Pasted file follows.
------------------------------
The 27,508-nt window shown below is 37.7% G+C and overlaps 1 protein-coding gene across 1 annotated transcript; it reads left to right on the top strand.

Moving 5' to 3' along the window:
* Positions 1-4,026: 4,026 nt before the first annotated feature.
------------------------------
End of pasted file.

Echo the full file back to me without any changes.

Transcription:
The 27,508-nt window shown below is 37.7% G+C and overlaps 1 protein-coding gene across 1 annotated transcript; it reads left to right on the top strand.

Moving 5' to 3' along the window:
* Positions 1-4,026: 4,026 nt before the first annotated feature.